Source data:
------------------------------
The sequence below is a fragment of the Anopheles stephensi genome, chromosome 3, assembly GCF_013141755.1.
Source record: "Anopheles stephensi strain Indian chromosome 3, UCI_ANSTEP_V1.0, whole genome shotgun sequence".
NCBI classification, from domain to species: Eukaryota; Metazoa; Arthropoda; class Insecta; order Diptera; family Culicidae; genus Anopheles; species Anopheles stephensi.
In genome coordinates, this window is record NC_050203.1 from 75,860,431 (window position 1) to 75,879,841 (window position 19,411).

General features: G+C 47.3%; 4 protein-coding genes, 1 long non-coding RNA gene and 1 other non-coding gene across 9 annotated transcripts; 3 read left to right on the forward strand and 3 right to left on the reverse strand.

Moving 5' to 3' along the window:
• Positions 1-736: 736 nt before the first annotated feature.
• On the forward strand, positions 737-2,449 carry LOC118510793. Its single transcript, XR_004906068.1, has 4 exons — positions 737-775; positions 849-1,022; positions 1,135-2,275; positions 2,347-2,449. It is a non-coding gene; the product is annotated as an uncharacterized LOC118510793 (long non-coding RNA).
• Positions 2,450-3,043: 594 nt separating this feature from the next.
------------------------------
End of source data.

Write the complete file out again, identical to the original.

The sequence below is a fragment of the Anopheles stephensi genome, chromosome 3, assembly GCF_013141755.1.
Source record: "Anopheles stephensi strain Indian chromosome 3, UCI_ANSTEP_V1.0, whole genome shotgun sequence".
NCBI classification, from domain to species: Eukaryota; Metazoa; Arthropoda; class Insecta; order Diptera; family Culicidae; genus Anopheles; species Anopheles stephensi.
In genome coordinates, this window is record NC_050203.1 from 75,860,431 (window position 1) to 75,879,841 (window position 19,411).

General features: G+C 47.3%; 4 protein-coding genes, 1 long non-coding RNA gene and 1 other non-coding gene across 9 annotated transcripts; 3 read left to right on the forward strand and 3 right to left on the reverse strand.

Moving 5' to 3' along the window:
• Positions 1-736: 736 nt before the first annotated feature.
• On the forward strand, positions 737-2,449 carry LOC118510793. Its single transcript, XR_004906068.1, has 4 exons — positions 737-775; positions 849-1,022; positions 1,135-2,275; positions 2,347-2,449. It is a non-coding gene; the product is annotated as an uncharacterized LOC118510793 (long non-coding RNA).
• Positions 2,450-3,043: 594 nt separating this feature from the next.